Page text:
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COMPLEX POST-TRAUMATIC STRESS DISORDER THERAPY IN CHARLESTON, SC.

While it hasn’t made its way into the Diagnostic and Statistical Manual of Mental Health Disorders (DSM), Complex Post Traumatic Stress Disorder (C-PTSD) has been researched since the 1990s. This form of trauma can differ from acute trauma in its effects and can persist for years if left untreated.

TREATING ADULTS WITH C-PTSD.

ORIGINS OF C-PTSD

Complex PTSD may develop when individuals are exposed to long-term physical, sexual, emotional, or relational trauma, particularly during a formative or impressionable period of life. This trauma can take the form of bullying, neglect, severe invalidation, a lack of supportive attunement, and unpredictability/unsafety from caretakers.

Image by Simon Berger

C-PTSD SYMPTOMS MAY INCLUDE

  • Identity issues

  • Dissociation or zoning out

  • Difficulty managing distress

  • Challenges with self-esteem

  • Persistent anxiety or depression

  • Emotional flashbacks or flooding

  • Isolation and difficulty trusting others

GETTING BETTER FROM COMPLEX TRAUMA.

  • Working with C-PTSD involves a scaffolded approach, beginning with psychoeducation. If you’re unfamiliar with this condition or have questions, we’ll have the chance to define some terms and get familiar with how C-PTSD shows up in your life.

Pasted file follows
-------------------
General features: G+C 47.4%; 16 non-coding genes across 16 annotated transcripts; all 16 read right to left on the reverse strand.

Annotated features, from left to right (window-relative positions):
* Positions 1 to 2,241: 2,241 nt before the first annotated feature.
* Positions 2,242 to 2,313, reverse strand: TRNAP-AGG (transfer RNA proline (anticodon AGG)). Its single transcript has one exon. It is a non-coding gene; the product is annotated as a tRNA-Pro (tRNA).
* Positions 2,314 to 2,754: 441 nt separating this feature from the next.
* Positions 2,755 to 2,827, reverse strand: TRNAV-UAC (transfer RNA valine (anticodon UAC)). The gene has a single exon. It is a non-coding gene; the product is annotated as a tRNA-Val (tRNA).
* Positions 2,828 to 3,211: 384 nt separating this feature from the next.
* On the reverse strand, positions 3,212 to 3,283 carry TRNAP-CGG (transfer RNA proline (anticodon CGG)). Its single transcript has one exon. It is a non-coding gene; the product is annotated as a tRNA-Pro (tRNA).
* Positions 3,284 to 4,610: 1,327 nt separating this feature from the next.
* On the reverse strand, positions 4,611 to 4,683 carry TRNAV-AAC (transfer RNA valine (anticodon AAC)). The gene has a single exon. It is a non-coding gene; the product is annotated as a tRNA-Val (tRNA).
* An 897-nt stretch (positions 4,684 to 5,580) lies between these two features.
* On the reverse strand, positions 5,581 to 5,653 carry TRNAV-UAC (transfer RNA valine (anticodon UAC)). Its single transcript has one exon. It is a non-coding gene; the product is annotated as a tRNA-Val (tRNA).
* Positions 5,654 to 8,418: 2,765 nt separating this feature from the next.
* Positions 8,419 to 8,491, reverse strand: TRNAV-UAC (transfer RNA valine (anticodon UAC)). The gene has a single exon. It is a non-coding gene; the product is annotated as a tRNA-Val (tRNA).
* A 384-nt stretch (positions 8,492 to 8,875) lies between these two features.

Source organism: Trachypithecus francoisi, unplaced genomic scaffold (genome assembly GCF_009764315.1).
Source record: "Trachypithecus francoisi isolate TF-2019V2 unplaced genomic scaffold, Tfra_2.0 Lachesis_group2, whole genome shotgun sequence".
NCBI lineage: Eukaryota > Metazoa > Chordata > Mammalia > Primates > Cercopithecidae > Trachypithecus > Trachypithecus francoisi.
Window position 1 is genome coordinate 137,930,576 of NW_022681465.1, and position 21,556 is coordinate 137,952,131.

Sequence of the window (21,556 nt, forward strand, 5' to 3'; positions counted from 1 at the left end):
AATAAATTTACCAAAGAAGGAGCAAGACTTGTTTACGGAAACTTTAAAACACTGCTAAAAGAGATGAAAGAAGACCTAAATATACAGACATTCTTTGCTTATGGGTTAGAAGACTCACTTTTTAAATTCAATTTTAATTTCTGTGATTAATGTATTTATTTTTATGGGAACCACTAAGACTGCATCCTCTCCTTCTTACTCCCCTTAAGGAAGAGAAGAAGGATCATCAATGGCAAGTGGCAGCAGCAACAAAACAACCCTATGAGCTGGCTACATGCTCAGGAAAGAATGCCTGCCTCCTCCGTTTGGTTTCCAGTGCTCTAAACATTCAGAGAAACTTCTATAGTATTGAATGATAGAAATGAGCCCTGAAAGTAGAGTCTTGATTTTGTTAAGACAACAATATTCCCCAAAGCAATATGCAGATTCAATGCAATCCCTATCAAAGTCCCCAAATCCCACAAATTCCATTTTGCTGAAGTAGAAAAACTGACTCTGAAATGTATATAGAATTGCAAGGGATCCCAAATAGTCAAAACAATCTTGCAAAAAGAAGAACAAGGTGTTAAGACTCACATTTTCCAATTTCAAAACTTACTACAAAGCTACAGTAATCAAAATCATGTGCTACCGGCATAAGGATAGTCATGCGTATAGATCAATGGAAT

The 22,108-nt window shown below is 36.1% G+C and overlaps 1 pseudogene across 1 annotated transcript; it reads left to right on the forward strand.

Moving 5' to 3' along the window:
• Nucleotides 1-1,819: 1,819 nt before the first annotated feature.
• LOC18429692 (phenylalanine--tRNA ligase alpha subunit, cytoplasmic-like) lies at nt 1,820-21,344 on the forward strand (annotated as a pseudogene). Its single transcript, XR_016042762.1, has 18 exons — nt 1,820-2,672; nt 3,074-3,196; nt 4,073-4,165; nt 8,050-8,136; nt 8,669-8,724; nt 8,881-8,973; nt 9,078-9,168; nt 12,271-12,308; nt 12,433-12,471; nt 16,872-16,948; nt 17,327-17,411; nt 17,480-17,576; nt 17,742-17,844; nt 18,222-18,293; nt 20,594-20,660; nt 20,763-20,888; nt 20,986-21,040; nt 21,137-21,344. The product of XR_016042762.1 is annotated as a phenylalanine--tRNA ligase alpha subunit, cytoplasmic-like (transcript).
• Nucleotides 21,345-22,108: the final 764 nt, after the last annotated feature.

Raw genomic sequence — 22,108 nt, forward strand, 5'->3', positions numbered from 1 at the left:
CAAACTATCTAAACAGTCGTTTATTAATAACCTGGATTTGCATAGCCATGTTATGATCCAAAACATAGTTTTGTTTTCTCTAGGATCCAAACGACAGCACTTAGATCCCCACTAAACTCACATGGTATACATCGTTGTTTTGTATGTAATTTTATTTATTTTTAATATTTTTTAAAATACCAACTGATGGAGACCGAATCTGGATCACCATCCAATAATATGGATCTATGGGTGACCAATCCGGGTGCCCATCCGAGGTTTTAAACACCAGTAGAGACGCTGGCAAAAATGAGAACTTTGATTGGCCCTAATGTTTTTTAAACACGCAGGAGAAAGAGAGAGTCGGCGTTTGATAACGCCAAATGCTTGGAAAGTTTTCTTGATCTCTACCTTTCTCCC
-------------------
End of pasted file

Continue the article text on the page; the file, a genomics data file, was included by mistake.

• Exposure therapy can in part be accomplished through courageous conversation. When you’re ready, you’ll have the space to process your trauma narrative with the goal of reducing your subjective distress and the emotional intensity of C-PTSD memories and episodes.

  • Depending on the severity and duration, trauma affects our nervous systems. Simply put, our brains create an imprint of people/places/events, forming the origin for “triggers”. Healing from trauma involves making our own bodies a safe place to live again. The power that comes from learning to self-soothe is often life changing.

  • Healing from complex relational trauma involves re-creating safety in relationships. The therapeutic relationship can be helpful in this way, as it offers safety, consistency, and clear boundaries. When we pick up on compassionate attunement, we can learn to generate these feelings on our own, directing compassion inwards.

Image by Bre Smith

My counseling approach is secular, trauma-informed, feminist, and culturally sensitive.

SECULAR MENTAL HEALTH COUNSELING IN SOUTH CAROLINA.

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